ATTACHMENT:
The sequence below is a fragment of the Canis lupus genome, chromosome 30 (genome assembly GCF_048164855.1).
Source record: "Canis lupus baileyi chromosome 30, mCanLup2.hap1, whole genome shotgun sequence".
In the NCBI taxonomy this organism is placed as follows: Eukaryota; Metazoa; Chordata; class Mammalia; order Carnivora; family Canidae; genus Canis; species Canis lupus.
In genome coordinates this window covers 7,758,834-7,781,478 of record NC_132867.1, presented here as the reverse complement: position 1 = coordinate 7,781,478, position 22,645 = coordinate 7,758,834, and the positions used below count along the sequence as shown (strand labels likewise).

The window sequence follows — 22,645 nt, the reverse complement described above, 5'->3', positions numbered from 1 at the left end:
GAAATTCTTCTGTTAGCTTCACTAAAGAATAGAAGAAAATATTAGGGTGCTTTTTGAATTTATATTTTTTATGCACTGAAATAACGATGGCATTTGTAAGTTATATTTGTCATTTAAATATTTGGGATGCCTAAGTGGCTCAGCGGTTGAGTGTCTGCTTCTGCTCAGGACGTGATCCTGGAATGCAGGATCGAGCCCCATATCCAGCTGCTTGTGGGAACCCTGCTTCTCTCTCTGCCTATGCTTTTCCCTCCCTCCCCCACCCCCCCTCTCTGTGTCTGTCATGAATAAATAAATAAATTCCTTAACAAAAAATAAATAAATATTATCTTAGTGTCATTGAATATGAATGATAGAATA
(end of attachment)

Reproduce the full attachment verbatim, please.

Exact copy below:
The sequence below is a fragment of the Canis lupus genome, chromosome 30 (genome assembly GCF_048164855.1).
Source record: "Canis lupus baileyi chromosome 30, mCanLup2.hap1, whole genome shotgun sequence".
In the NCBI taxonomy this organism is placed as follows: Eukaryota; Metazoa; Chordata; class Mammalia; order Carnivora; family Canidae; genus Canis; species Canis lupus.
In genome coordinates this window covers 7,758,834-7,781,478 of record NC_132867.1, presented here as the reverse complement: position 1 = coordinate 7,781,478, position 22,645 = coordinate 7,758,834, and the positions used below count along the sequence as shown (strand labels likewise).

The window sequence follows — 22,645 nt, the reverse complement described above, 5'->3', positions numbered from 1 at the left end:
GAAATTCTTCTGTTAGCTTCACTAAAGAATAGAAGAAAATATTAGGGTGCTTTTTGAATTTATATTTTTTATGCACTGAAATAACGATGGCATTTGTAAGTTATATTTGTCATTTAAATATTTGGGATGCCTAAGTGGCTCAGCGGTTGAGTGTCTGCTTCTGCTCAGGACGTGATCCTGGAATGCAGGATCGAGCCCCATATCCAGCTGCTTGTGGGAACCCTGCTTCTCTCTCTGCCTATGCTTTTCCCTCCCTCCCCCACCCCCCCTCTCTGTGTCTGTCATGAATAAATAAATAAATTCCTTAACAAAAAATAAATAAATATTATCTTAGTGTCATTGAATATGAATGATAGAATA